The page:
Phil Bancroft (album ‘Degrees of Freedom’ and new artist-led music platform Myriad Streams launched today)

Saxophonist /composer/educator Phil Bancroft, born in London and now based in Midlothian has been called a “A significant figure in the ascent of the Scottish new-jazz scene” (Guardian). He made his mark with his own groups, with Trio  AAB and with his international quartet featuring Reid Anderson, Thomas Strønen and Mike Walker.

He is releasing a fine, previously unreleased  album.
Degrees of Freedom, recorded in a quartet of top Scottish musicians: pianist Paul Harrison, drummer Stu Ritchie and bassist Aidan O’Donnell.  Degrees of Freedom is a strong,  confident album by a group which, audibly, had played and toured together a lot before making the recording.

The album is the first release on Phil’s new , artist-led streaming platform “Myriad Streams”, an initiative launched today, 5 May 2023, which is typical of a musician with such a broad field of vision about music and life in general. He trained in Medicine and Psychology at the Universities of Cambridge and Edinburgh, and worked for more than a decade as a locum doctor. Interview by Sebastian.

The Phil Bancroft Quartet on “Degrees of Freedom”.
L-R: Paul Harrison, Phil Bancroft, Aidan O’Donnell, Stu Ritchie.

LondonJazz News: There is such great fluency in your improvising on “Degrees of Freedom”, and such a strong feeling of a group on top of its game…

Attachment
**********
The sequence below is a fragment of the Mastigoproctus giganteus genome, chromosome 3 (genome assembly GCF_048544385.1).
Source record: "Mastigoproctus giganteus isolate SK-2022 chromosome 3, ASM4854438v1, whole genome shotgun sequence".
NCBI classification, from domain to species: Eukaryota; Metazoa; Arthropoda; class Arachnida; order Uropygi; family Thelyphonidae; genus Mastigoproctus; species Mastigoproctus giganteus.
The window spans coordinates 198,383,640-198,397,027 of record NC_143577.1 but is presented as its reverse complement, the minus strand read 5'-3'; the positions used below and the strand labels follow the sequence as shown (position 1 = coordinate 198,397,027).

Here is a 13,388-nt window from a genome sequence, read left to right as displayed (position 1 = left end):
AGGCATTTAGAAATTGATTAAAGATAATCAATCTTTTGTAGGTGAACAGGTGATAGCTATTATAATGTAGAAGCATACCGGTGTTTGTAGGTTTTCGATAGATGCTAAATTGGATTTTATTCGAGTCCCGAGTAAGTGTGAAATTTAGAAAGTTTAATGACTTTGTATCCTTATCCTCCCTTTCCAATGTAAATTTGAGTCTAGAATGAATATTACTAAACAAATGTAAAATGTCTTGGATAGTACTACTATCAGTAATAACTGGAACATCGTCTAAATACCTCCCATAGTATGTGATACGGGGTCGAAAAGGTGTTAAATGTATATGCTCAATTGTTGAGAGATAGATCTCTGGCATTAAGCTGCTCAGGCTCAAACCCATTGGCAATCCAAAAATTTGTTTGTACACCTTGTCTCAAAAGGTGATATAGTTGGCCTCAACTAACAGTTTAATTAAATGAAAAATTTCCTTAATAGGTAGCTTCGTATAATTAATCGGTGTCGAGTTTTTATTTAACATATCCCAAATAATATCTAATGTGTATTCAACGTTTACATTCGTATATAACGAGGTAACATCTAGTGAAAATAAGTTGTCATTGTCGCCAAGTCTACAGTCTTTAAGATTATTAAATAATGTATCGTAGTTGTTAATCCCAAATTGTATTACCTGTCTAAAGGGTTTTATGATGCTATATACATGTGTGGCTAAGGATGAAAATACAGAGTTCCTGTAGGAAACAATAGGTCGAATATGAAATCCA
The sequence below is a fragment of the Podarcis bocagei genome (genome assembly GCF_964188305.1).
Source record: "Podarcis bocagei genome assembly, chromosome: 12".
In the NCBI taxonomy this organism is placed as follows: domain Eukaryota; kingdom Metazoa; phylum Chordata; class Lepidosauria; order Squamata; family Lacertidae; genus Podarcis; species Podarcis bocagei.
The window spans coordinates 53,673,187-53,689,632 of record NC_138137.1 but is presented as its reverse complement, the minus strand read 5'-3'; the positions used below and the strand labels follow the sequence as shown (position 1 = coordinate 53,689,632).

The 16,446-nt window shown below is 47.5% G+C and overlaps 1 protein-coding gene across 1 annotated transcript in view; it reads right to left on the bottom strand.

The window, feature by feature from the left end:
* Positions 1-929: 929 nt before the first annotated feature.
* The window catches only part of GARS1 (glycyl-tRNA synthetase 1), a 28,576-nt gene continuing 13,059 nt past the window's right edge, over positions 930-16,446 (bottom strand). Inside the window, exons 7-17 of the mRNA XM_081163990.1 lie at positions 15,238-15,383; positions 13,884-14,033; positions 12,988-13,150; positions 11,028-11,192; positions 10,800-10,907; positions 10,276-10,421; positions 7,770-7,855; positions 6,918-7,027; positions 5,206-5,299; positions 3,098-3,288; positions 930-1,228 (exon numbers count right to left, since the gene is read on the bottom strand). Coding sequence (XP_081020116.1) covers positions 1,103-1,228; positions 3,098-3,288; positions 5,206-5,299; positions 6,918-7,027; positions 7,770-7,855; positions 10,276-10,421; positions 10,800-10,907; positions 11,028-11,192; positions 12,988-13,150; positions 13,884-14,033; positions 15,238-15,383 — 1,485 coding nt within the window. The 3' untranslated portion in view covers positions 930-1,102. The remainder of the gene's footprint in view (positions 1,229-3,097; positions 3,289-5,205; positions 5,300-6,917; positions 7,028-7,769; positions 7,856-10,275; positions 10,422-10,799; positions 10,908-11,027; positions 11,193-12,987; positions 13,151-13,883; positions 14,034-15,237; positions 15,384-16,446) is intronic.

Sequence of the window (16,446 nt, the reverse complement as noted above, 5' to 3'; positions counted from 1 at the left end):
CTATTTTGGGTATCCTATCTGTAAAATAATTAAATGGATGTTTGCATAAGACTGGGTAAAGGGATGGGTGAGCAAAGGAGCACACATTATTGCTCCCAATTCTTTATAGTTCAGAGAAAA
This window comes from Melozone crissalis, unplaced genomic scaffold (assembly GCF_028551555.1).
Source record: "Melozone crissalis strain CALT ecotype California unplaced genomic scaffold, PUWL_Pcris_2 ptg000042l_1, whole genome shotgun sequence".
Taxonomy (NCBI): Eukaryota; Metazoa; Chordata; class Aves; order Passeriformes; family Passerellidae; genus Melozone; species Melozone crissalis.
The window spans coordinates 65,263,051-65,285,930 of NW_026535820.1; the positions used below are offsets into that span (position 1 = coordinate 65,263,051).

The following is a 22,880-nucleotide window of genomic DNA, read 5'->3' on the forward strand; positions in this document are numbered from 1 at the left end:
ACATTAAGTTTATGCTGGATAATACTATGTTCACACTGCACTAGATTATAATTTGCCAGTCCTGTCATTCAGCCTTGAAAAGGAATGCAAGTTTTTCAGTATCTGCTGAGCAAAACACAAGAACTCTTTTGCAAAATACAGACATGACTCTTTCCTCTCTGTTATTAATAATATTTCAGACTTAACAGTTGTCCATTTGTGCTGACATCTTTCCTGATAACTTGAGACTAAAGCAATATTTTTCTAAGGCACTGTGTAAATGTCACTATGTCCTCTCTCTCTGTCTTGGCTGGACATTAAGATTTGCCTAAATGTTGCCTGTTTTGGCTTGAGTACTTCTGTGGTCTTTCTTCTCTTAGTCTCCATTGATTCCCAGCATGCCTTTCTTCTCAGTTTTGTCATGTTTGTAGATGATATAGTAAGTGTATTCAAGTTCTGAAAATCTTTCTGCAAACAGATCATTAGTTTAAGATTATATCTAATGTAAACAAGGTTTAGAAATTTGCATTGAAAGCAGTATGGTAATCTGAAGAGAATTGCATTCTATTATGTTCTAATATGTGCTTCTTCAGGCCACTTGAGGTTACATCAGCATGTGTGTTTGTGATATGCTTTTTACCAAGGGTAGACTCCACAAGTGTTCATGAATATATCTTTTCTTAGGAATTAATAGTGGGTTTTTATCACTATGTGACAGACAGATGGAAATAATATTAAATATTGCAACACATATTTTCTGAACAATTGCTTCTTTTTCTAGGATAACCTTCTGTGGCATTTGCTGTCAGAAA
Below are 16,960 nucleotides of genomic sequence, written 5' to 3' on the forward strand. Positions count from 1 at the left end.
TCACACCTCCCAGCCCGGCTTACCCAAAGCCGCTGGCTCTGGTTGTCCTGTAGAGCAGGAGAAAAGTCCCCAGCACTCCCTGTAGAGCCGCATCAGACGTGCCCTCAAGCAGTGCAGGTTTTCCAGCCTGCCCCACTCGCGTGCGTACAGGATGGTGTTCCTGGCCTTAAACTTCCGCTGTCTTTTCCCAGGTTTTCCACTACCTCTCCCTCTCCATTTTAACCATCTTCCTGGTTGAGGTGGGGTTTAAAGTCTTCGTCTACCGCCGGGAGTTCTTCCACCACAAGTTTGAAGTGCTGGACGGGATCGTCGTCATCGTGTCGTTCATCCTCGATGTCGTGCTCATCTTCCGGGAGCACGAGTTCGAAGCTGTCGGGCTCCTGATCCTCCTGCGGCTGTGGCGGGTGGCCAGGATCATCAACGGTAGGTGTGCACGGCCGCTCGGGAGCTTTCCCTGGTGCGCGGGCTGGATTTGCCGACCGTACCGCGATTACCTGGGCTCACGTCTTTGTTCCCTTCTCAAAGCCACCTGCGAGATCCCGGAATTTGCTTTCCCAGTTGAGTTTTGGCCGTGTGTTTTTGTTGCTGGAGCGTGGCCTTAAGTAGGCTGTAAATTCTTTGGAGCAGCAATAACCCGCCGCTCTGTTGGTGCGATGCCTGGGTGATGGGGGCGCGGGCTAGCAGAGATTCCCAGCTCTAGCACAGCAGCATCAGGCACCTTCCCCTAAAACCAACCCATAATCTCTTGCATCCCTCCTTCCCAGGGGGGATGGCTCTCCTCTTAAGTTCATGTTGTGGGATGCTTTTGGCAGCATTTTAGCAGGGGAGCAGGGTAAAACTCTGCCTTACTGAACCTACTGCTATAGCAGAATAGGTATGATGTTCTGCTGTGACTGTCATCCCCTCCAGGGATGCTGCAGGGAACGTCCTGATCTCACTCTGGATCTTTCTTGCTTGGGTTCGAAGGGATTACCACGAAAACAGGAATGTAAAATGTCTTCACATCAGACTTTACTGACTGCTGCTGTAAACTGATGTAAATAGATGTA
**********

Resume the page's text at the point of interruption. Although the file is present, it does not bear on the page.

Phil Bancroft: I have been wanting to release this album since it was made. It was a great process producing that album, they are all seriously talented players that I have history with, I was lucky to have them all in Scotland at the same time, and we had a real connection as a band- had done some touring and plenty of gigs, and I think that comes across. It was my first recording after the Headlong band with international stars using material with very open improvisational approaches. So I wanted to work with a Scottish-based band and explore the meeting of freedom and more structured improvisational spaces using chord sequences. The guys in the band were all comfortable moving from chordal to freer improvisations, which is reflected in the title. I am pleased that all the tunes are quite distinct, and I think while it speaks to the American Classic Quartet tradition, it doesnʼt actually sound quite like anyone, Wayne Shorter, Joe Henderson, or Coltrane, and the range of tunes maybe reflect a wider range of influences, including Ornette. When it was finished I was really delighted with it. We recorded it just after moving into a house with wooden floors in the village of Glenkinchie, and for the session brought a Steinway into the front room, the mixing desk in the conservatory, and cables running through the kitchen.

LJN: And what made you go back to it to release it now?